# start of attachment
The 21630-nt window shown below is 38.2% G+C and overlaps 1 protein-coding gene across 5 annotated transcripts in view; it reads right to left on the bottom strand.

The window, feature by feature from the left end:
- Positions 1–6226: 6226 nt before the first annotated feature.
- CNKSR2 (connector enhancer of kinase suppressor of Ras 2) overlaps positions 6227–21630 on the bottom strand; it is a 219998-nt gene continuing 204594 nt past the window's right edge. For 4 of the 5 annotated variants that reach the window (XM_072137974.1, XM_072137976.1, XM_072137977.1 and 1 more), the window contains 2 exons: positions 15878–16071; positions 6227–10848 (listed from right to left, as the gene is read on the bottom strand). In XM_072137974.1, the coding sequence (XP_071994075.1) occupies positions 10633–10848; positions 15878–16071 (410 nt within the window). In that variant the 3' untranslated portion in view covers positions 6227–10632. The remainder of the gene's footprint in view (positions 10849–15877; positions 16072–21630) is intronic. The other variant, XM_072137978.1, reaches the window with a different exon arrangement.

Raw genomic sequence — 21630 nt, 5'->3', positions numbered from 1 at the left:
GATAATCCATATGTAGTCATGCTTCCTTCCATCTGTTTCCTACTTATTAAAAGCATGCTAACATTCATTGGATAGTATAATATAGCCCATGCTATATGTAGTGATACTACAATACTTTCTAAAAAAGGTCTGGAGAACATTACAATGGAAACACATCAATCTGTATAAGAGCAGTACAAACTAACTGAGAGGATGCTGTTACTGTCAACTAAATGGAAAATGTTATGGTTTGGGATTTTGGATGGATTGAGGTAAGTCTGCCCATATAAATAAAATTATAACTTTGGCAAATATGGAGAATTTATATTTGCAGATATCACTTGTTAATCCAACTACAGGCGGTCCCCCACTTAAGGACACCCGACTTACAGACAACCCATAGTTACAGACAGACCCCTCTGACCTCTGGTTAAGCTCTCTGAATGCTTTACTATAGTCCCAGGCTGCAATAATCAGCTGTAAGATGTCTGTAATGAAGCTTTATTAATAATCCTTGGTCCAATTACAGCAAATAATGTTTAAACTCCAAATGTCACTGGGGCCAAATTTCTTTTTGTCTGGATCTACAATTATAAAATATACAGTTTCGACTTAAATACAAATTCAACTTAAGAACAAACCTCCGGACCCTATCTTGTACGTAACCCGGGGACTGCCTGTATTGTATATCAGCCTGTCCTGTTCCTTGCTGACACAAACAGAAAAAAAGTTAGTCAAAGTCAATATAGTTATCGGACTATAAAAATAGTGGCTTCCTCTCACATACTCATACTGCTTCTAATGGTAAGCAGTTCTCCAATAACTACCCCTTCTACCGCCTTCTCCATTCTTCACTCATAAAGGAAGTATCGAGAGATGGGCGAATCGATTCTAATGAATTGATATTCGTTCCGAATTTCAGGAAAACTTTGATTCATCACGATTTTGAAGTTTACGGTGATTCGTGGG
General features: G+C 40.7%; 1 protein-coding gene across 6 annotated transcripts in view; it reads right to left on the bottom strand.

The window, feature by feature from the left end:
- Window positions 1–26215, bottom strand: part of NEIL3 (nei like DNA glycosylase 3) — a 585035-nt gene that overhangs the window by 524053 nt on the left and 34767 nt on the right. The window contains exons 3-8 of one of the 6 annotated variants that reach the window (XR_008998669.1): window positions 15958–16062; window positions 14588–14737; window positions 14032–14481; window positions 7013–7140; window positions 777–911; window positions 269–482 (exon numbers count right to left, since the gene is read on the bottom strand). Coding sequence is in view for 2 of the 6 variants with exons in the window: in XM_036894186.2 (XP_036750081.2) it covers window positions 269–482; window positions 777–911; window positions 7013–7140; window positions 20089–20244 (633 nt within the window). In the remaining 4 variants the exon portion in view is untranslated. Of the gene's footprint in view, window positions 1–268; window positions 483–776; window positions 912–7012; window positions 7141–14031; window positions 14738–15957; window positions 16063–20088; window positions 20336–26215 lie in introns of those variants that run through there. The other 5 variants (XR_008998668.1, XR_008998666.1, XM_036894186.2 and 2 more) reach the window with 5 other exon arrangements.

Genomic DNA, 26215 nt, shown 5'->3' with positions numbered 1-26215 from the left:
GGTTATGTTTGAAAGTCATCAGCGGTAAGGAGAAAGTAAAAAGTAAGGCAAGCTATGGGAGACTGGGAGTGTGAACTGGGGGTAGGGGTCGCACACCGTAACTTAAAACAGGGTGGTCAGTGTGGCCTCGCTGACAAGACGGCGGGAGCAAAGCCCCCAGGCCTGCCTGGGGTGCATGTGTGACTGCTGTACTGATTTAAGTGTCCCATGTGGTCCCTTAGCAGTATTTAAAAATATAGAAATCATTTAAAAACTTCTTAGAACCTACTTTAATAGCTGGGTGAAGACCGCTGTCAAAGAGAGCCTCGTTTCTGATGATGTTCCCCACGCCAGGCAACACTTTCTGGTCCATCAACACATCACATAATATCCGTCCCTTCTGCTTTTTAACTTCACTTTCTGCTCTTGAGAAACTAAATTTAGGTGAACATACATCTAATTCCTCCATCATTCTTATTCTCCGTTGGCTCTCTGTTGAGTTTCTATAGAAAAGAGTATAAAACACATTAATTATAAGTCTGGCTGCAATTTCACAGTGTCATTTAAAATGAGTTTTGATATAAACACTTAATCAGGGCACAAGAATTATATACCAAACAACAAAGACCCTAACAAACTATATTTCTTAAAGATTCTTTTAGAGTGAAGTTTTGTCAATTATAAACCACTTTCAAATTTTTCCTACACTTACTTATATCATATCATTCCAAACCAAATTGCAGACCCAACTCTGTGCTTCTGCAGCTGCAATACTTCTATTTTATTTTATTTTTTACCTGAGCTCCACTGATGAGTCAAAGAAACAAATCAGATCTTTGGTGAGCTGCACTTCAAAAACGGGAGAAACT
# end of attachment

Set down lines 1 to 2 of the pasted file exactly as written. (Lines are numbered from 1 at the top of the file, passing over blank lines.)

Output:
The 21630-nt window shown below is 38.2% G+C and overlaps 1 protein-coding gene across 5 annotated transcripts in view; it reads right to left on the bottom strand.

The window, feature by feature from the left end: